Free Agent Frenzy is a phrase coined by every league to describe the tossing around of money on the start of a league’s new year.
For the NHL, that date has always been July 1. It’s a day that fans across North America wait for in order to see what moves their teams will make to get the over the Stanley Cup hump. Lately, however, a lot of money was thrown around on not-so-worth-it names. In fact, many could say – I wrote about it last year – that Free Agency has fallen behind the NHL Draft in terms of excitement for fans. Nevertheless, every team is looking to add pieces to help the team get better on the ice, and July 1 is usually the day a lot of moves get done.
The Buffalo Sabres are a team that will no doubt have playoff aspirations in 2016-17, and will be looking for ways to improve the roster enough to become contenders. While it may be tempting to go out and sign a player like David Backes, Eric Staal or even Steven Stamkos, Buffalo needs to do the smart thing and stay away from them.
The team has a solid young core in Jack Eichel, Sam Reinhart, Ryan O’Reilly, Evander Kane and others up front. Paying a top-level free agent the money he’ll demand just wouldn’t make sense for a team with contracts to extend in the coming years. Sure, the Sabres need to add a top-six forward to the team as well as a third-line scorer, but Tim Murray is better off adding pieces via trade than free agency.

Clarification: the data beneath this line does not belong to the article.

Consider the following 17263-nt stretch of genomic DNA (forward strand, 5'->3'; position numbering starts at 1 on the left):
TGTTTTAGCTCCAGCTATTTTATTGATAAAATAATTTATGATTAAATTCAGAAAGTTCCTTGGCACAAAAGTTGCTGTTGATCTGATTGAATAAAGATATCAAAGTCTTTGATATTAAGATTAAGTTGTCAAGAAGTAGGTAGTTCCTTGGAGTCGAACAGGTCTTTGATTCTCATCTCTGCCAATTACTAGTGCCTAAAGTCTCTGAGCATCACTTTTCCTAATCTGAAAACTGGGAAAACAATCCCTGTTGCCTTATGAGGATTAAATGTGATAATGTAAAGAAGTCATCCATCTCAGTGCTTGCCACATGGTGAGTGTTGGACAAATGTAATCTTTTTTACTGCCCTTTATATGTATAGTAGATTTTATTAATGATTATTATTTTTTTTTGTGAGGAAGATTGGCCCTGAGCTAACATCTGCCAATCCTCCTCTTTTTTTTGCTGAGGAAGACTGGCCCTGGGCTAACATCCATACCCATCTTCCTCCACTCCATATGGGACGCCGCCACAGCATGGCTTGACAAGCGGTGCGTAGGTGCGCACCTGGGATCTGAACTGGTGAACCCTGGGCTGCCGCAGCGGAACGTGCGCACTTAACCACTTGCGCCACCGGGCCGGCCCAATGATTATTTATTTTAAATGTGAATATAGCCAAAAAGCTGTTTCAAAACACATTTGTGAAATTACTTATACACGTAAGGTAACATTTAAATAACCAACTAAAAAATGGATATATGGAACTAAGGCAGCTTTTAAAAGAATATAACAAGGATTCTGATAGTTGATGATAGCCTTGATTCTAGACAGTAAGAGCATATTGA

Players and picks will have to be dealt away, but it’s more likely to be a more affordable option than anything that comes via the free agent market. Just look at teams like Chicago, Los Angeles and the New York Rangers where salary cap will likely have to come off the books in some form before the start of the season. Because of that, Buffalo could ultimately land a player that will help them win while not only saving money, but saving on the cost to acquire such players as well.
You may not get a Stamkos or Staal, but a younger Andrew Shaw could be available for the Sabres at a lower salary than the aforementioned All Stars. Would you really rather pay someone like Backes over $6 million per year to come in and perform at the equivalent of an average third-line player? Highly doubtful.
While Stamkos may be worth the money he’ll command on the open market, the fact of the matter is that he’ll likely take away a spot up the middle from Eichel or O’Reilly. Stamkos has said he wants to play center, and I don’t think signing in Buffalo would allow that to happen. The team has too much invested in their current top two centers that it would seem like a step back in terms of creating chemistry among the current group.
Murray has shown that he has the guts to make bold moves via trade, but he’s been safe when it comes to free agency. It just doesn’t seem to be in his nature to go after names that are likely to cost more than they’re worth solely because of a weak free agent market. And, quite frankly, the organization is better off because of it.